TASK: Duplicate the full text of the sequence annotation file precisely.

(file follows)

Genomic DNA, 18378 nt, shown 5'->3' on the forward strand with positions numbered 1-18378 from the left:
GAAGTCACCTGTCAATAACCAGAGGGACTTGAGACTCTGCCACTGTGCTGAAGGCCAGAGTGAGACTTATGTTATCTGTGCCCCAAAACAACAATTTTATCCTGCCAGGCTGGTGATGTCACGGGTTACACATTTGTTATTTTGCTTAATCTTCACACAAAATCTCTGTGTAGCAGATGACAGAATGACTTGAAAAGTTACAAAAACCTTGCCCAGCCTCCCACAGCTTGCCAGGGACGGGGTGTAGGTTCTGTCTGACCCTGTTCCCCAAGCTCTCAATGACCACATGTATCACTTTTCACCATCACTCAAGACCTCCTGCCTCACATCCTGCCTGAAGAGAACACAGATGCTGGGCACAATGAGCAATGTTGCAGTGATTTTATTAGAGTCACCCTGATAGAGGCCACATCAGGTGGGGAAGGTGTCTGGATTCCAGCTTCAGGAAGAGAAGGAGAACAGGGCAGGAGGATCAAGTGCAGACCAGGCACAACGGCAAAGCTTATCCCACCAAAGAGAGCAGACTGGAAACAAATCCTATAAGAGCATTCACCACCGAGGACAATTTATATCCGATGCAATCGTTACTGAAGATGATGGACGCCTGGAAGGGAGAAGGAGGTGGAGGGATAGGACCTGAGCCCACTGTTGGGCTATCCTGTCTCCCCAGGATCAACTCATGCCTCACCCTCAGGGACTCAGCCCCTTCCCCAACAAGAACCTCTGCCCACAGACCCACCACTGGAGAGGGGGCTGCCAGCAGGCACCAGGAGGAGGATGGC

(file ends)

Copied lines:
Genomic DNA, 18378 nt, shown 5'->3' on the forward strand with positions numbered 1-18378 from the left:
GAAGTCACCTGTCAATAACCAGAGGGACTTGAGACTCTGCCACTGTGCTGAAGGCCAGAGTGAGACTTATGTTATCTGTGCCCCAAAACAACAATTTTATCCTGCCAGGCTGGTGATGTCACGGGTTACACATTTGTTATTTTGCTTAATCTTCACACAAAATCTCTGTGTAGCAGATGACAGAATGACTTGAAAAGTTACAAAAACCTTGCCCAGCCTCCCACAGCTTGCCAGGGACGGGGTGTAGGTTCTGTCTGACCCTGTTCCCCAAGCTCTCAATGACCACATGTATCACTTTTCACCATCACTCAAGACCTCCTGCCTCACATCCTGCCTGAAGAGAACACAGATGCTGGGCACAATGAGCAATGTTGCAGTGATTTTATTAGAGTCACCCTGATAGAGGCCACATCAGGTGGGGAAGGTGTCTGGATTCCAGCTTCAGGAAGAGAAGGAGAACAGGGCAGGAGGATCAAGTGCAGACCAGGCACAACGGCAAAGCTTATCCCACCAAAGAGAGCAGACTGGAAACAAATCCTATAAGAGCATTCACCACCGAGGACAATTTATATCCGATGCAATCGTTACTGAAGATGATGGACGCCTGGAAGGGAGAAGGAGGTGGAGGGATAGGACCTGAGCCCACTGTTGGGCTATCCTGTCTCCCCAGGATCAACTCATGCCTCACCCTCAGGGACTCAGCCCCTTCCCCAACAAGAACCTCTGCCCACAGACCCACCACTGGAGAGGGGGCTGCCAGCAGGCACCAGGAGGAGGATGGC